Bump Stock Inventor Slide Fire to Shut Down 8 Months After Las Vegas Shooting

The inventor and biggest manufacturer of the controversial bump stock firearm accessory has announced it is shutting down its business and will no longer be taking orders next month.

Slide Fire Solutions, which makes the device that effectively turns semi-automatic rifles into rapid-fire machine guns, said its website will close on May 20 and will cease taking orders for its products.

"Orders placed prior to May 20, 2018 will all be processed and shipped. We thank you for your support," a statement on its website added.

Slide Fire and bump stocks were heavily criticized last year after it was found that gunman Stephen Paddock used one to alter his AR-15 assault rifle to fire up to 800 rounds per minute at the crowd attending the Route 91 Harvest country music festival last October, killing 58 and injuring more than 500.

A further 12 devices were found among the arsenal of weapons and several thousand rounds of ammunition in Paddock's hotel room.

Slide Fire's Jeremiah Cottle, who patented the design of the bump stock, has been forced to defend it several times in court. "I built something, and a madman is taking it all away," Cottle told Bloomberg in the wake of the Las Vegas attack.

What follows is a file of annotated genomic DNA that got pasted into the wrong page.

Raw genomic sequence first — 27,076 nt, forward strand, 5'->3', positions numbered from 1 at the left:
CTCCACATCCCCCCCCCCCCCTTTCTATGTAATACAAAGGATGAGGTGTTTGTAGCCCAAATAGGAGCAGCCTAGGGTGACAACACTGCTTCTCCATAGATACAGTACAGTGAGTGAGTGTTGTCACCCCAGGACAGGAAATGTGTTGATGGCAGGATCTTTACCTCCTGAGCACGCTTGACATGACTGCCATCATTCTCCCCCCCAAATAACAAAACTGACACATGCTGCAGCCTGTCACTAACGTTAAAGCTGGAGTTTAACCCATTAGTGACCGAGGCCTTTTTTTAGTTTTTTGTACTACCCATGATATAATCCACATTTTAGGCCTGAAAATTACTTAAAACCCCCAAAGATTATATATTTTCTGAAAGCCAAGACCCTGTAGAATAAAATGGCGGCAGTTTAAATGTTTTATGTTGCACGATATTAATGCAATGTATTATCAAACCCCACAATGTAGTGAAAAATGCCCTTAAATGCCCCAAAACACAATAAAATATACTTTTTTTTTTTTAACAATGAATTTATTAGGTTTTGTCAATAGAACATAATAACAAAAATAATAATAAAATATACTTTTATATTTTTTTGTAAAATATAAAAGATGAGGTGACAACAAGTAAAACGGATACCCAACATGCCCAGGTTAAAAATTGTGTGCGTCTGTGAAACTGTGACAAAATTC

bump stock
A bump stock device, (left) that fits on a semi-automatic rifle to increase the firing speed, making it similar to a fully automatic rifle, is shown next to a AK-47 semi-automatic rifle, (right) at a gun store on October 5, 2017 in Salt Lake City, Utah. George Frey/Getty Images

President Donald Trump announced his administration will ban "all devices that turn legal weapons into illegal machine guns" in the wake of the Las Vegas massacre and the Marjory Stoneman Douglas High School shooting in Parkland, Florida which left 17 people dead.

"Obama Administration legalized bump stocks. BAD IDEA," Trump tweeted on March 23. "As I promised, today the Department of Justice will issue the rule banning BUMP STOCKS with a mandated comment period."

The Brady Center to Prevent Gun Violence filed a lawsuit against Slide Fire and other bump stock manufacturers following the Las Vegas attack.

The group claimed the shooting resulted from "military-style arsenal that the defendants manufactured, marketed, and sold to the public, without any reasonable measures or safeguards."

Avery Gardiner, co-president of the Brady Center to Prevent Gun Violence, described the announcement from Slide Fire as a "positive development."

"Whether it was our lawsuit, business realities, or the impending federal regulation against bump stocks that led to this decision, we don't know yet," she told USA Today.

"I'm sure in the lawsuit, we'll learn more about their announcement about closing their website and what they plan to do with their assets, including their patent."